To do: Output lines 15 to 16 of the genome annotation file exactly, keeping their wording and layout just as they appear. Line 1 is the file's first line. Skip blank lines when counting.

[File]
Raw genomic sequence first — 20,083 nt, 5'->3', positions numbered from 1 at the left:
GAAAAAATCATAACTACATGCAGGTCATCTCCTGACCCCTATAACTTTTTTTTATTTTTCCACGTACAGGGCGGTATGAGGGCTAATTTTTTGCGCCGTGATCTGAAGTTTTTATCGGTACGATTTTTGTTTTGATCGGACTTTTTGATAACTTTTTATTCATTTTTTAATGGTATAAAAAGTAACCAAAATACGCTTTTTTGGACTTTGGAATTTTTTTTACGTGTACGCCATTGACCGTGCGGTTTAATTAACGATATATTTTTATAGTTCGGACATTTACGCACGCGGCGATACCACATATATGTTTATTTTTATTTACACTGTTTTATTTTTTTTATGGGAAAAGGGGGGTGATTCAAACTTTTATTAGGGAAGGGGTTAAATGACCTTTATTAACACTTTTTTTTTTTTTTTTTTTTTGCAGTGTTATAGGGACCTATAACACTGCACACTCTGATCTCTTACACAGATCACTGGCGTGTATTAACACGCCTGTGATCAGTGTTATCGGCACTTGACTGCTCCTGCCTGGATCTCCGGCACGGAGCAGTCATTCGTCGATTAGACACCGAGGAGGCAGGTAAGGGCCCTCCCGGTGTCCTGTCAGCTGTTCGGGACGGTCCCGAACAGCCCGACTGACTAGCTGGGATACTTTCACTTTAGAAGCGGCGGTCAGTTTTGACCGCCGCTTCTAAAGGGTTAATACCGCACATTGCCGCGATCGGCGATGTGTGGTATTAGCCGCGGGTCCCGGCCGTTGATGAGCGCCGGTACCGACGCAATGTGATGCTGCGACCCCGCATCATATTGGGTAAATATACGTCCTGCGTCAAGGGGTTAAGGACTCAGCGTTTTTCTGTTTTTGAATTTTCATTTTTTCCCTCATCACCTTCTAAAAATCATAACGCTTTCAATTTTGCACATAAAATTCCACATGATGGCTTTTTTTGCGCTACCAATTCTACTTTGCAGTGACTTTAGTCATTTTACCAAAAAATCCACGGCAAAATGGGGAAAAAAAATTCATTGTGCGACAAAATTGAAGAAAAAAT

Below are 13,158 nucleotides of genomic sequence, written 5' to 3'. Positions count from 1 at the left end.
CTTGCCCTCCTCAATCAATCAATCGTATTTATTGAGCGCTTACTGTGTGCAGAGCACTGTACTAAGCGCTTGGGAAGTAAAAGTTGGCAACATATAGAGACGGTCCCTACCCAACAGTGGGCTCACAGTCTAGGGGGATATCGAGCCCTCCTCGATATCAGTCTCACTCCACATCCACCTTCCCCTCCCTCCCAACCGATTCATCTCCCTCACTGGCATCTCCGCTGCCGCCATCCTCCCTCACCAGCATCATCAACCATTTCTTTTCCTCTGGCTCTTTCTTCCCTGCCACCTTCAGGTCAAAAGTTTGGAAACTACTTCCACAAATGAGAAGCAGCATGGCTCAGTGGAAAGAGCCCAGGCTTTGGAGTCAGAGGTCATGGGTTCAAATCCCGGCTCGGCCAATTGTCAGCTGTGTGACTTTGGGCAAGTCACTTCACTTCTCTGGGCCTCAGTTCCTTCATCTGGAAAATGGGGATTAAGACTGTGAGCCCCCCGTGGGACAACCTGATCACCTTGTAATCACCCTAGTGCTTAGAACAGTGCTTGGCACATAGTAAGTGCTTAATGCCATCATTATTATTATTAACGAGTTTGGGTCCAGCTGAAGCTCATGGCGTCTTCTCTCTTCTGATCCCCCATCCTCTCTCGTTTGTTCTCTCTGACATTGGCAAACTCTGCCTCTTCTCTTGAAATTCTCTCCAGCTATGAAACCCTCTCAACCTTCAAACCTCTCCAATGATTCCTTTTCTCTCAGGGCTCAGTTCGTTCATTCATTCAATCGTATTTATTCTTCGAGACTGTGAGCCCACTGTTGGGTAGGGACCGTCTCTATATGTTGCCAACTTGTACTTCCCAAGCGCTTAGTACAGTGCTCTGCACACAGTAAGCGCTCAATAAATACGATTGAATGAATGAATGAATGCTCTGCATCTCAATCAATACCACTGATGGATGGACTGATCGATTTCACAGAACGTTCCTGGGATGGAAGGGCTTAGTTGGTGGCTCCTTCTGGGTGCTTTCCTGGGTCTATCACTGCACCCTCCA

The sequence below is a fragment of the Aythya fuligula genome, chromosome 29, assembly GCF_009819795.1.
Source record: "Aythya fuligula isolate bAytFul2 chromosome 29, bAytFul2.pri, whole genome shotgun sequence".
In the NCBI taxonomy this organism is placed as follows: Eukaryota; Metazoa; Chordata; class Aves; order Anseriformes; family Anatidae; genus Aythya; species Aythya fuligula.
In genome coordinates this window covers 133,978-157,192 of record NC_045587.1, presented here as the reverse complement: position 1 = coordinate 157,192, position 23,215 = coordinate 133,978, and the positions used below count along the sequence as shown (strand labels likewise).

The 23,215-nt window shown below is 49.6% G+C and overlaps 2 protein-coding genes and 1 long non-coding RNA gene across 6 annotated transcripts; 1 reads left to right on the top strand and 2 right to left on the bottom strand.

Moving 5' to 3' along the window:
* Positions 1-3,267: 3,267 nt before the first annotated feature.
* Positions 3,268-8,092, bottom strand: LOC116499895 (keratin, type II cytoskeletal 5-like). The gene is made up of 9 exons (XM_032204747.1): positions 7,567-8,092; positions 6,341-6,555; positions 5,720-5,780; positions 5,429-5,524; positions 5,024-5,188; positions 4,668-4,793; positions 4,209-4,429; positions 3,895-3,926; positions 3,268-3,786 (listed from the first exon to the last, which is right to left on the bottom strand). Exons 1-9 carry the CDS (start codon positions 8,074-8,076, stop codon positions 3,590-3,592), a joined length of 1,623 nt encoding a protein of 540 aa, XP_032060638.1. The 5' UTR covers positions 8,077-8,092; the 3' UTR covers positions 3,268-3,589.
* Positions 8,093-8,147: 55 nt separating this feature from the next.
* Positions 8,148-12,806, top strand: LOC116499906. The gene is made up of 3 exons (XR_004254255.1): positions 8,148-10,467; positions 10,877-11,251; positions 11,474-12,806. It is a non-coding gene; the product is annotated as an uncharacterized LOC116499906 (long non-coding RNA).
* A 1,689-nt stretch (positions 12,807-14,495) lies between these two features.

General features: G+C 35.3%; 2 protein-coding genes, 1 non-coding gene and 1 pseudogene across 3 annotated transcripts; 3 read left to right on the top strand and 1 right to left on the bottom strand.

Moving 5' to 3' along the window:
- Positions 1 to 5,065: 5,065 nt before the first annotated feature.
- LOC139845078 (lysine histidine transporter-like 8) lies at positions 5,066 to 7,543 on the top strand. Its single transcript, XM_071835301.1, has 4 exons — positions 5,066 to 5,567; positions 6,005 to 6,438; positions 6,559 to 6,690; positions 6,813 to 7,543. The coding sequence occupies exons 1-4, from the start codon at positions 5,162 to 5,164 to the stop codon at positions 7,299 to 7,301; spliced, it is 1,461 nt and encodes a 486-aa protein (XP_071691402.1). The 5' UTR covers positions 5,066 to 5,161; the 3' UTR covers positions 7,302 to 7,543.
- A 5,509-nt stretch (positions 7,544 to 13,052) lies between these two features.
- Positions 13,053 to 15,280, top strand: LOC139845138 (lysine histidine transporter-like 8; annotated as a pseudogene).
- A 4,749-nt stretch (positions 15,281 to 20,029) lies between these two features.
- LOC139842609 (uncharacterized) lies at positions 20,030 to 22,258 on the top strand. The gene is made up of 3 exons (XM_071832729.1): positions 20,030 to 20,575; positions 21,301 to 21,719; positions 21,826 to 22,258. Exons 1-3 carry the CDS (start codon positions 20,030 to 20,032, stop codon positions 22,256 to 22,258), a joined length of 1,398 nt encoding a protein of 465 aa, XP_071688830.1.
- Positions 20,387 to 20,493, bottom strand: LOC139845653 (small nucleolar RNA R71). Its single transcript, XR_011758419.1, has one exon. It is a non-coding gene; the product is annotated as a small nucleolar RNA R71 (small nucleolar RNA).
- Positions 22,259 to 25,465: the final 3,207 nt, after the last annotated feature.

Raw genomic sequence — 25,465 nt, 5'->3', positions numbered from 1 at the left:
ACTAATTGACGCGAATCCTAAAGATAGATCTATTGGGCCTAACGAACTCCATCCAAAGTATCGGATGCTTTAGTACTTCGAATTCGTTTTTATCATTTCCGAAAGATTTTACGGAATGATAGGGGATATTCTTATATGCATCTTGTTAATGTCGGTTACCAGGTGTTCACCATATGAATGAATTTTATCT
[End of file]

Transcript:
* A 1,689-nt stretch (positions 12,807-14,495) lies between these two features.

General features: G+C 35.3%; 2 protein-coding genes, 1 non-coding gene and 1 pseudogene across 3 annotated transcripts; 3 read left to right on the top strand and 1 right to left on the bottom strand.